New two-tower development at Chicago Spire site could dominate the city skyline

            <img src="https://archinect.imgix.net/uploads/j8/j8x62r0lmnhf7k8k.jpg?fit=crop&auto=compress%2Cformat&w=1200" border="0" /><em>The long-awaited vision for the 2.2-acre site along the Chicago River and Lake Michigan, unveiled in the first community meeting for the project, is toned down a bit from the 2,000-foot-tall Spire plan that stirred emotions but never advanced beyond a 76-foot-deep foundation hole. The design, by One World Trade Center architect David Childs, includes a south tower rising 1,100 feet and an 850-foot north tower.</p></em><br /><br /><p>Ever since work on <a href="https://archinect.com/firms/cover/1636/santiago-calatrava" rel="nofollow" >Santiago Calatrava</a>'s 2,000-foot-tall <a href="https://archinect.com/news/tag/727316/chicago-spire" rel="nofollow" >Chicago Spire</a> came to a halt in 2008 due to financial troubles, the city was left with a gaping hole in the ground rather than the nation's tallest building.&nbsp;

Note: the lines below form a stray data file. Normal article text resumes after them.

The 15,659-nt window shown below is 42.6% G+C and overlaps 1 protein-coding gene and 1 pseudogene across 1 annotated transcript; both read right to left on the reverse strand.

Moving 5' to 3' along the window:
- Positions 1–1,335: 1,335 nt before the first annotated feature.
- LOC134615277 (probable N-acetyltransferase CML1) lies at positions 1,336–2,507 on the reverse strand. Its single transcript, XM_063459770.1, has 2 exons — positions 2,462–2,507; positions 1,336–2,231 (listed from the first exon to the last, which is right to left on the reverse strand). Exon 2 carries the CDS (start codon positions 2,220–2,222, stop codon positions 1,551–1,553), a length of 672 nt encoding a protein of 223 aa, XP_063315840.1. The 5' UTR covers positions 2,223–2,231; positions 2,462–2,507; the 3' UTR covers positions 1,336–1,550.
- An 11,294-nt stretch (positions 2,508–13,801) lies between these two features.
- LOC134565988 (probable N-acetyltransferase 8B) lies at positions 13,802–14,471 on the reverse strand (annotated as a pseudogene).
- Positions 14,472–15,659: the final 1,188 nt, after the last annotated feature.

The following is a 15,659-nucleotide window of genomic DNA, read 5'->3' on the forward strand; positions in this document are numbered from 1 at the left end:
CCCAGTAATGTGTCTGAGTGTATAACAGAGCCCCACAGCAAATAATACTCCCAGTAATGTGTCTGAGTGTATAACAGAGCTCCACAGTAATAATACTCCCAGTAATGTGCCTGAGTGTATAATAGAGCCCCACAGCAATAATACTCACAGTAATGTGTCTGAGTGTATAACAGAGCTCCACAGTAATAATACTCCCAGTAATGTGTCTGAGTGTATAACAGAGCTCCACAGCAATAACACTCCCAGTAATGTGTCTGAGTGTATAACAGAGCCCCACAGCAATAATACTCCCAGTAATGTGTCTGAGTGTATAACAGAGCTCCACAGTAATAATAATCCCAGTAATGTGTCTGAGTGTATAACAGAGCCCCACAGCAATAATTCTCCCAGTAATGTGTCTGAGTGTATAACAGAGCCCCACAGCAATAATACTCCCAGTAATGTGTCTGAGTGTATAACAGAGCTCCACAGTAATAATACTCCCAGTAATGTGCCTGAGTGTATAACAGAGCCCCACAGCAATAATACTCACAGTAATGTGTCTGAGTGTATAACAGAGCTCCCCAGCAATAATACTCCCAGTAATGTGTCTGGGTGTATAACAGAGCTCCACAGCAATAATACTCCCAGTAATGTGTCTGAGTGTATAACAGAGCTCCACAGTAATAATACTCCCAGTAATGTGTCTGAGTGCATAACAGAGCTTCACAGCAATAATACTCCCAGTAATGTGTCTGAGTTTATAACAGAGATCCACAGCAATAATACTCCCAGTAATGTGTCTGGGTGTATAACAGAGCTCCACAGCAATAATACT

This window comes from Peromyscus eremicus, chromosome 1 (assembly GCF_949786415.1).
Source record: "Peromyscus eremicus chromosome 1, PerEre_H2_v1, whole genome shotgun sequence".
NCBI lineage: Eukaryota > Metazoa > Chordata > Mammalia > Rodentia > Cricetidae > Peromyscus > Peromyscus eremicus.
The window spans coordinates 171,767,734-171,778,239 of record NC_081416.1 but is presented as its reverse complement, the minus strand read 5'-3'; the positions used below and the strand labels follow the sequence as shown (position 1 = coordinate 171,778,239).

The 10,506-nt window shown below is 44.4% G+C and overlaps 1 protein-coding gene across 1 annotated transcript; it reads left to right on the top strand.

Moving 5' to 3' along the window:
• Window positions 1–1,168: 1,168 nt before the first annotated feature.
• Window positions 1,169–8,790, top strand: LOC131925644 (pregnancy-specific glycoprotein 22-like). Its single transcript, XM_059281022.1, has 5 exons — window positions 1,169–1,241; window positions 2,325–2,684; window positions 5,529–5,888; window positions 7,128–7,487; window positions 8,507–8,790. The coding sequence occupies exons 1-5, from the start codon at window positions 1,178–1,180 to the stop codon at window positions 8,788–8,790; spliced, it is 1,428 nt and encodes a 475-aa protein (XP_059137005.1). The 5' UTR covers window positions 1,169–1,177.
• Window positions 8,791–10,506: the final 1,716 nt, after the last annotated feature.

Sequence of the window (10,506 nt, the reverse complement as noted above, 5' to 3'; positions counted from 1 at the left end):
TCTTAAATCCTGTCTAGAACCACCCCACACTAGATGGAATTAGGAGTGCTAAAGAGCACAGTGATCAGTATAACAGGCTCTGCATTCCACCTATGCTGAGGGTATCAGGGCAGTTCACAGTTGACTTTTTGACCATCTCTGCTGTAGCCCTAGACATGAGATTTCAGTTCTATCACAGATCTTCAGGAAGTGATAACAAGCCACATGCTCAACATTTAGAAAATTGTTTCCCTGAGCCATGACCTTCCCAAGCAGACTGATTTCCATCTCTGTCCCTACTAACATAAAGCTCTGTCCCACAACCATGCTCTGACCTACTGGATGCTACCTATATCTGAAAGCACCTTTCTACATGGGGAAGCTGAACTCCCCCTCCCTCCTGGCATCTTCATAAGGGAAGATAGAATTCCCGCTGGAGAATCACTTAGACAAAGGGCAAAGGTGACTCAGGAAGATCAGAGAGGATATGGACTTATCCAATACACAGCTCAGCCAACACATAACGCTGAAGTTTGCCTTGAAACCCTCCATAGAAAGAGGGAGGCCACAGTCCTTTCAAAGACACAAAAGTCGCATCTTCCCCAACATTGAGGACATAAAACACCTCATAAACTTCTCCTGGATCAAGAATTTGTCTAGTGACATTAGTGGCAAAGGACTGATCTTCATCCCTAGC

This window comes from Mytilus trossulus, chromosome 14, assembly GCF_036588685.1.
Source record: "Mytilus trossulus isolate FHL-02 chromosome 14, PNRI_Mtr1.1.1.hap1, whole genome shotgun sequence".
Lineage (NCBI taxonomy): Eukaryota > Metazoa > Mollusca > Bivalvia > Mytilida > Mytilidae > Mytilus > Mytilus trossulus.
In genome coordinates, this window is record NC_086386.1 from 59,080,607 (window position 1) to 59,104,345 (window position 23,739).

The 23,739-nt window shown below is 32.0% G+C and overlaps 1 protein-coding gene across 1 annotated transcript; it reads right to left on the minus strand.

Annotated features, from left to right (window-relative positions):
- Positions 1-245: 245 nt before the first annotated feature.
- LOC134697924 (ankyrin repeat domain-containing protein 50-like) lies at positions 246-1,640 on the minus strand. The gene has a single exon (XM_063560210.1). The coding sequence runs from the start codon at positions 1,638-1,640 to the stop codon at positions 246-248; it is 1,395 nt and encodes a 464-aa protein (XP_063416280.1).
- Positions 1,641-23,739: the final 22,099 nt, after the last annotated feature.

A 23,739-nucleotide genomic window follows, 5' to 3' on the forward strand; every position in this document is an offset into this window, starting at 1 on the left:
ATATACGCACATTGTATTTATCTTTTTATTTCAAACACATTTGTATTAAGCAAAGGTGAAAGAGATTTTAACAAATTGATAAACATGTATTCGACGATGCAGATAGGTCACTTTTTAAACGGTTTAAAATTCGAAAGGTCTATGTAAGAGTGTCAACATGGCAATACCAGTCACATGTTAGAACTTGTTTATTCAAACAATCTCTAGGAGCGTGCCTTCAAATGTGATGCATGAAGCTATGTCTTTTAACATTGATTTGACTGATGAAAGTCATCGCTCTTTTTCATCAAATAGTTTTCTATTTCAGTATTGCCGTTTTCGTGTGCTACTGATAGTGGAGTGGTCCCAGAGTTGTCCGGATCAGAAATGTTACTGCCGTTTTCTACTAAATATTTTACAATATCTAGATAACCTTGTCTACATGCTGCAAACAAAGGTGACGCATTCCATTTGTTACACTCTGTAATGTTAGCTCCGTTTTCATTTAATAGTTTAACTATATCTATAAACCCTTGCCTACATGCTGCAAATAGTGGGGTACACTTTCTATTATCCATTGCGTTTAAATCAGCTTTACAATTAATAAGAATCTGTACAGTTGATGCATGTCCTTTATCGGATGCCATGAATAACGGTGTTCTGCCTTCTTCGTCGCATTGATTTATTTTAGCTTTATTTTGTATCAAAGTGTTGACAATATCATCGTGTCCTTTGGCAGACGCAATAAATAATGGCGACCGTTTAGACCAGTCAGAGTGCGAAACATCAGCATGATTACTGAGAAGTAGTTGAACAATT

Rendering: Related Midwest.
A new proposal by Related Midwest for a pair of towers at 400 Lake Shore Drive, designed by architect David Childs with Skidmore, Owings & Merrill, could rehabilitate the site.

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